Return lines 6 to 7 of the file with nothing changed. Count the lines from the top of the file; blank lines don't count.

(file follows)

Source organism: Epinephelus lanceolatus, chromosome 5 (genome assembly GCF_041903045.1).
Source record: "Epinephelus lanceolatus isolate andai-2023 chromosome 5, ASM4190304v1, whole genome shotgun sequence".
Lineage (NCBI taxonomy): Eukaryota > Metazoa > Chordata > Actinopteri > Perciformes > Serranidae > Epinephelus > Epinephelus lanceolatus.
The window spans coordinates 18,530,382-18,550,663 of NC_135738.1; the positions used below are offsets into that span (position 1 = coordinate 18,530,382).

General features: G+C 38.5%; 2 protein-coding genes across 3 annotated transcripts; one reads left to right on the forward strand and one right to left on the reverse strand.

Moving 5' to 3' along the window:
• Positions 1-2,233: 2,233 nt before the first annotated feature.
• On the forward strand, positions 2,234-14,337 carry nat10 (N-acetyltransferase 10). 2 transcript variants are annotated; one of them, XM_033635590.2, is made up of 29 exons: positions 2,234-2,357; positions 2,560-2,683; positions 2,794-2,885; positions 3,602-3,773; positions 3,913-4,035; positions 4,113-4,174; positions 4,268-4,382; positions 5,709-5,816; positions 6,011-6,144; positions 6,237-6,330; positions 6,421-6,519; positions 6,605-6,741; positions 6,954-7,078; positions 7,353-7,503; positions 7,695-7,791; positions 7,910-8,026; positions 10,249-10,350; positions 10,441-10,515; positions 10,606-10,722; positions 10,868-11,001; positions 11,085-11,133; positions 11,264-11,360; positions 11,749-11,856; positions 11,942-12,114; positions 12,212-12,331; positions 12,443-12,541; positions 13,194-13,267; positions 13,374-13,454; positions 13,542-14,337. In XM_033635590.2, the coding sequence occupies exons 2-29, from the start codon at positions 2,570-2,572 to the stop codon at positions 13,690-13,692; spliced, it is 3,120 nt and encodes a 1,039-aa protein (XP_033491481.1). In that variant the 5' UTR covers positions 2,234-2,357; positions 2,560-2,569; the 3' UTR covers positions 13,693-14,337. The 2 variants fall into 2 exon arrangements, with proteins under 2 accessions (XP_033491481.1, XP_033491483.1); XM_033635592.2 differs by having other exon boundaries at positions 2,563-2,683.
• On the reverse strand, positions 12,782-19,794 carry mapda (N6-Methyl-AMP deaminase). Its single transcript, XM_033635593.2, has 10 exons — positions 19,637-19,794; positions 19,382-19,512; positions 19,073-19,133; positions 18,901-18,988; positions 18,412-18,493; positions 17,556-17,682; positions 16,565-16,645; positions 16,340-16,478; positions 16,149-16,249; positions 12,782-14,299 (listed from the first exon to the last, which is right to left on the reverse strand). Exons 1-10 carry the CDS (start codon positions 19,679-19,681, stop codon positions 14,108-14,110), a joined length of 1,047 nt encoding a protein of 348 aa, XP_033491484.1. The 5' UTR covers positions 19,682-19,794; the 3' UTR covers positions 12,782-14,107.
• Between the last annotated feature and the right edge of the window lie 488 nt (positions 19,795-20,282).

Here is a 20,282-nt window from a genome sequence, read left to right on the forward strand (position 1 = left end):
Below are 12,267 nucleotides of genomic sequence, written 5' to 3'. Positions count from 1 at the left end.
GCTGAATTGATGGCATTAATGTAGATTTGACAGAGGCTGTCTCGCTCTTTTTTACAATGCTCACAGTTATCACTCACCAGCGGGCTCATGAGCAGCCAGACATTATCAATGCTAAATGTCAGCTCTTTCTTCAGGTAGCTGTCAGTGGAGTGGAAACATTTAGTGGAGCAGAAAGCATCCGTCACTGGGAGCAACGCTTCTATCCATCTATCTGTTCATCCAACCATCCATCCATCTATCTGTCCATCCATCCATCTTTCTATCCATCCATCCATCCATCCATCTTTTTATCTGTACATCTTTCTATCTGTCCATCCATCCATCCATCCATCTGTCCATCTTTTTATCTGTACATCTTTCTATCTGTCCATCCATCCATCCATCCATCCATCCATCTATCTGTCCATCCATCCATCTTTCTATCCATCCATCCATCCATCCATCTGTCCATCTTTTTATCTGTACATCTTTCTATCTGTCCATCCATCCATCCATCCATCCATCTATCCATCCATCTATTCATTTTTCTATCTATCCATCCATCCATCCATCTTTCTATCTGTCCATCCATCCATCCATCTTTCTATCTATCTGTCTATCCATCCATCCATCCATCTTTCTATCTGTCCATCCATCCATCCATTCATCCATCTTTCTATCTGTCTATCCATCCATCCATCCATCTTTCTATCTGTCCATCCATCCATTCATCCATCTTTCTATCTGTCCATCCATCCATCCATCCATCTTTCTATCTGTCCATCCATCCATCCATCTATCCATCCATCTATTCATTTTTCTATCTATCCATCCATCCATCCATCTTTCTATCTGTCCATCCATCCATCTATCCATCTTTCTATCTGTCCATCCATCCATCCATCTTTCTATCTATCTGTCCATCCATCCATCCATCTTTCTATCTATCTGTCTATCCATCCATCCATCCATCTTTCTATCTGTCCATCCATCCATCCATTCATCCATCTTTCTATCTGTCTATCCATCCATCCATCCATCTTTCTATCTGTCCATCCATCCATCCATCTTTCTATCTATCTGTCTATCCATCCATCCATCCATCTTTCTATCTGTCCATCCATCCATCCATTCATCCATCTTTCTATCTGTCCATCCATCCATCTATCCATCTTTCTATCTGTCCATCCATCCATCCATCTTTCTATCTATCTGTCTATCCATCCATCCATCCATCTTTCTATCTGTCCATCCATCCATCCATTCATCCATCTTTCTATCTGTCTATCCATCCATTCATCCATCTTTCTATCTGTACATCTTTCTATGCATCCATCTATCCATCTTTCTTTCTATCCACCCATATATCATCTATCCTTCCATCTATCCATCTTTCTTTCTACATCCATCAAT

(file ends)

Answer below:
Moving 5' to 3' along the window:
• Positions 1-2,233: 2,233 nt before the first annotated feature.